It has been suggested that geographic variation in the early neonatal (0 - 6 days) and postperinatal (7-364 days) mortality rates for the United States derives from positive and negative associations, respectively, with the probability of an average couple sharing one or more HLA antigens. If this theory is correct, then the ratio of 0-6-day deaths to 7-364-day deaths among the offspring of migrant parents should be similar to that seen in the area from which the mother and the father originally migrated. Information on deaths among the offspring of migrant couples by the mother’s region of birth was obtained from computerized vital statistics for Washington state for the period 1968-1977. Information on infant deaths occurring in the mother’s region of birth was obtained from published vital statistics for the United States for 1980-1984. Ratios of 0-6-day deaths to 7-364-day deaths in 9 geographic regions for the period 1980-1984 were placed in 4 intervals. These intervals became the standard against which the 0-6/7-364-day ratios in the offspring of migrant parents were compared by means of a test for trend in proportions. As predicted, a significant positive trend was observed when the mother and the father were born in the same region but not when they were born in different regions.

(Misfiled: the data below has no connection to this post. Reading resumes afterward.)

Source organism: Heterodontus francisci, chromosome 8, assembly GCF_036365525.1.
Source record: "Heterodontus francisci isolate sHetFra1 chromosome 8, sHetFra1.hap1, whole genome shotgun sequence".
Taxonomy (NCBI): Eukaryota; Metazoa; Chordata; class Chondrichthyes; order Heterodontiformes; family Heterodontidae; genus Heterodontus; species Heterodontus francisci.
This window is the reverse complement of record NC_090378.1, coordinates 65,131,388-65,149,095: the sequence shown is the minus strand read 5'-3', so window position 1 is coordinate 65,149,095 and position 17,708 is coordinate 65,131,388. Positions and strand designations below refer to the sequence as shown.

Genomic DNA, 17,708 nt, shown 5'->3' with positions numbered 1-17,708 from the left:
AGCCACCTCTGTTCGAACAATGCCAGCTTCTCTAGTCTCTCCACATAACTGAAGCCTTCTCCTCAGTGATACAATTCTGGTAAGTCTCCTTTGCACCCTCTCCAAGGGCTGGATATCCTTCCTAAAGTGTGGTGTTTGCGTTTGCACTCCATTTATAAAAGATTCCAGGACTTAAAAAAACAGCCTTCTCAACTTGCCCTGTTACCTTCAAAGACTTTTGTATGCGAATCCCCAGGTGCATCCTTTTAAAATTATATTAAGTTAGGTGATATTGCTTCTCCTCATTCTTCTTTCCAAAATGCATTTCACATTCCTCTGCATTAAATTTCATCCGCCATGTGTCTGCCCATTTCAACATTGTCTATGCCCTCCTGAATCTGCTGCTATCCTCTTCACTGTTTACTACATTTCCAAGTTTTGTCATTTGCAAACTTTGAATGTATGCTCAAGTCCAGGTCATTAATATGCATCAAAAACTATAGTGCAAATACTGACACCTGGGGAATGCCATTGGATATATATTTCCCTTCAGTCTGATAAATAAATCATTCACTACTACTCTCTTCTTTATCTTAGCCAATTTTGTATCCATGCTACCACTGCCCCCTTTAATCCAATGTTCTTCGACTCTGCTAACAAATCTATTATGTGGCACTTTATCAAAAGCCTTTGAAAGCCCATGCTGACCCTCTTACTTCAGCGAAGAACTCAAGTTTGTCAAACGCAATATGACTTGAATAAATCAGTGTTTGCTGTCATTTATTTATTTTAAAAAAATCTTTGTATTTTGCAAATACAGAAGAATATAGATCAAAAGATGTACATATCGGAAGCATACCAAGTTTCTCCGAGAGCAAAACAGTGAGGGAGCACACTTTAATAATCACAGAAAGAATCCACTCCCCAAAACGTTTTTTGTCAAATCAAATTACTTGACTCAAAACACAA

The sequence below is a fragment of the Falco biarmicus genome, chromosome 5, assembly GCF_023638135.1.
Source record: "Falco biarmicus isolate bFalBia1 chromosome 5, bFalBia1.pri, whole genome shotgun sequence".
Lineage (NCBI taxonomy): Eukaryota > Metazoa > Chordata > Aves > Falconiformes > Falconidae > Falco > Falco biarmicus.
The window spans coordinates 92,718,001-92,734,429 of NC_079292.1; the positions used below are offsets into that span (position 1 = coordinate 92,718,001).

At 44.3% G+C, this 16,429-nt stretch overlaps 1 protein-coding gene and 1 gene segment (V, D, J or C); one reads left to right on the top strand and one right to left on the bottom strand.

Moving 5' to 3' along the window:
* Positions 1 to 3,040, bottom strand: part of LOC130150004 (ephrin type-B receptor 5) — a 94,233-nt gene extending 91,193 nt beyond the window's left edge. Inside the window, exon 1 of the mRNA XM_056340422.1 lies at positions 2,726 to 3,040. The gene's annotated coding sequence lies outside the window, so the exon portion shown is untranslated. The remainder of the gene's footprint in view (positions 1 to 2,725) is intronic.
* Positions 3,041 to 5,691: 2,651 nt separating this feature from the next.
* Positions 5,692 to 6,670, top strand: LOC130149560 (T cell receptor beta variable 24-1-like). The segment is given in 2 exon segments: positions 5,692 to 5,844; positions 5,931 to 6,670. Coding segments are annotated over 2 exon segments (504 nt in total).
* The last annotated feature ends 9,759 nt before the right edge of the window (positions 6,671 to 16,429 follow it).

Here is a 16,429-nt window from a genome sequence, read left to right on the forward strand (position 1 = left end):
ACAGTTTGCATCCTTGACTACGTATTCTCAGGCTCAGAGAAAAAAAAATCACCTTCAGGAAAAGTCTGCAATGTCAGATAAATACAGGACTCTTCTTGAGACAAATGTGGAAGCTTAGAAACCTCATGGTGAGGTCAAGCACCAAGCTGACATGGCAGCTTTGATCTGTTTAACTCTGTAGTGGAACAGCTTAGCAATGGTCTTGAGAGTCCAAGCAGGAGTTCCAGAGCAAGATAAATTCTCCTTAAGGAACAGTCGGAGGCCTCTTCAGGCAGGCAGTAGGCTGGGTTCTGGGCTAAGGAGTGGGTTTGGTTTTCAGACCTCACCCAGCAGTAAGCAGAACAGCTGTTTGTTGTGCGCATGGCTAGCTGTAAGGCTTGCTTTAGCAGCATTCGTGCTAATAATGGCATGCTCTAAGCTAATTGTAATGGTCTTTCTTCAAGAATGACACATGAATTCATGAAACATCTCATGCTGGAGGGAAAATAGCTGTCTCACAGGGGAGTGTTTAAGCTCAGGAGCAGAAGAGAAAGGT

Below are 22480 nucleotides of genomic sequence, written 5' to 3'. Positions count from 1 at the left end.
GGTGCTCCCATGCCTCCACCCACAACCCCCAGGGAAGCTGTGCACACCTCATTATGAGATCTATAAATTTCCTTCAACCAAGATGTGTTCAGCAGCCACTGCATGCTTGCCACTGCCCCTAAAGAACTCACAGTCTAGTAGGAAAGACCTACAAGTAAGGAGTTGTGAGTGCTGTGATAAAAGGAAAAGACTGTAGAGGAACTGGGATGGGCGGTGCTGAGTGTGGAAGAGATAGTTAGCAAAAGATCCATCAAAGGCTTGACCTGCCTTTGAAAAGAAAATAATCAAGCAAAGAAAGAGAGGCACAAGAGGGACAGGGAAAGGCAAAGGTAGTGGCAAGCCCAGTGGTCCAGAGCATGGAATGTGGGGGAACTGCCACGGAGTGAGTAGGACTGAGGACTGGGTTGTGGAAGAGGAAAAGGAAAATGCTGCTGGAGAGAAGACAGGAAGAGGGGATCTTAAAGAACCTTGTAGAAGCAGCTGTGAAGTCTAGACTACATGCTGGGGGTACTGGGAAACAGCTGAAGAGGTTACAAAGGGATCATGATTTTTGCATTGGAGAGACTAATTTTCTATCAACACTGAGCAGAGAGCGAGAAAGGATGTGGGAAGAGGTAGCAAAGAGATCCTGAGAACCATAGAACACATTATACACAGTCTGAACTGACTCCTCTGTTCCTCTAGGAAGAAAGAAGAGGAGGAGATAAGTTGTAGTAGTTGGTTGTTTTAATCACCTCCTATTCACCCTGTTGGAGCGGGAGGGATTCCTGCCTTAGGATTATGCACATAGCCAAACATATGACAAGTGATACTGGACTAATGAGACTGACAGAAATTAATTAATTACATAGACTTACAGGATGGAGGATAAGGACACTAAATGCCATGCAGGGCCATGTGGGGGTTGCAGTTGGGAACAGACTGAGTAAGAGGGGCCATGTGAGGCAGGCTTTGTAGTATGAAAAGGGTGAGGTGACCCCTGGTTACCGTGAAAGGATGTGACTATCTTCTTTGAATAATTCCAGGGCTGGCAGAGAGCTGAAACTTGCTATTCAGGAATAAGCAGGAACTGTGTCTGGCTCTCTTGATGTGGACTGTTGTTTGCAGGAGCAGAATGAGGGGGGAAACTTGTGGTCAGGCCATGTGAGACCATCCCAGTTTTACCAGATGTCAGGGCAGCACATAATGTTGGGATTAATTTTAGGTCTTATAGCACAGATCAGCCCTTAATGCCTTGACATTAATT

"Relative Risk of Early and Late Death in Infancy among Offspring of Non-Native-Born Parents Residing in Washington State,"
1, Article 8.
Available at: http://digitalcommons.wayne.edu/humbiol/vol64/iss1/8